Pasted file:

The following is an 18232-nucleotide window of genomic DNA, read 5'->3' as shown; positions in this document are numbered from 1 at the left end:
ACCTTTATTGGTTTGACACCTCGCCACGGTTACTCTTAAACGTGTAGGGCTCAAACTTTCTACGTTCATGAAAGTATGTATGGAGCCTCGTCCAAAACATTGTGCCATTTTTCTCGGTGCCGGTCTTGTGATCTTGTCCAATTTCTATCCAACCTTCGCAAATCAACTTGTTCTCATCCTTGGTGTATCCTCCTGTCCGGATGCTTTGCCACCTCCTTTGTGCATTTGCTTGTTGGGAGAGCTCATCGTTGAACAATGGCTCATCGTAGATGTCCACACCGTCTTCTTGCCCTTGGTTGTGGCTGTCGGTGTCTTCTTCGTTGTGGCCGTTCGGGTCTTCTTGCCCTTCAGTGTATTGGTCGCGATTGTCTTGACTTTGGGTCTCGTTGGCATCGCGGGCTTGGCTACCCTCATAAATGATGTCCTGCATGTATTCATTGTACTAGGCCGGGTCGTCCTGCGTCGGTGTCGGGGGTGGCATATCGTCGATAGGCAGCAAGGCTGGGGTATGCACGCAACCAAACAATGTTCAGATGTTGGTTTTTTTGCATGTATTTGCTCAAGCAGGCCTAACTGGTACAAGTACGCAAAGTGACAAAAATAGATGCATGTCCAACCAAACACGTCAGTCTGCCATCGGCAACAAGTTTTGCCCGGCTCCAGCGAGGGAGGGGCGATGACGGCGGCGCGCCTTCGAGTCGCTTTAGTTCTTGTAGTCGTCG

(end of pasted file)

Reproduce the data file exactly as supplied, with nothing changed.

The following is an 18232-nucleotide window of genomic DNA, read 5'->3' as shown; positions in this document are numbered from 1 at the left end:
ACCTTTATTGGTTTGACACCTCGCCACGGTTACTCTTAAACGTGTAGGGCTCAAACTTTCTACGTTCATGAAAGTATGTATGGAGCCTCGTCCAAAACATTGTGCCATTTTTCTCGGTGCCGGTCTTGTGATCTTGTCCAATTTCTATCCAACCTTCGCAAATCAACTTGTTCTCATCCTTGGTGTATCCTCCTGTCCGGATGCTTTGCCACCTCCTTTGTGCATTTGCTTGTTGGGAGAGCTCATCGTTGAACAATGGCTCATCGTAGATGTCCACACCGTCTTCTTGCCCTTGGTTGTGGCTGTCGGTGTCTTCTTCGTTGTGGCCGTTCGGGTCTTCTTGCCCTTCAGTGTATTGGTCGCGATTGTCTTGACTTTGGGTCTCGTTGGCATCGCGGGCTTGGCTACCCTCATAAATGATGTCCTGCATGTATTCATTGTACTAGGCCGGGTCGTCCTGCGTCGGTGTCGGGGGTGGCATATCGTCGATAGGCAGCAAGGCTGGGGTATGCACGCAACCAAACAATGTTCAGATGTTGGTTTTTTTGCATGTATTTGCTCAAGCAGGCCTAACTGGTACAAGTACGCAAAGTGACAAAAATAGATGCATGTCCAACCAAACACGTCAGTCTGCCATCGGCAACAAGTTTTGCCCGGCTCCAGCGAGGGAGGGGCGATGACGGCGGCGCGCCTTCGAGTCGCTTTAGTTCTTGTAGTCGTCG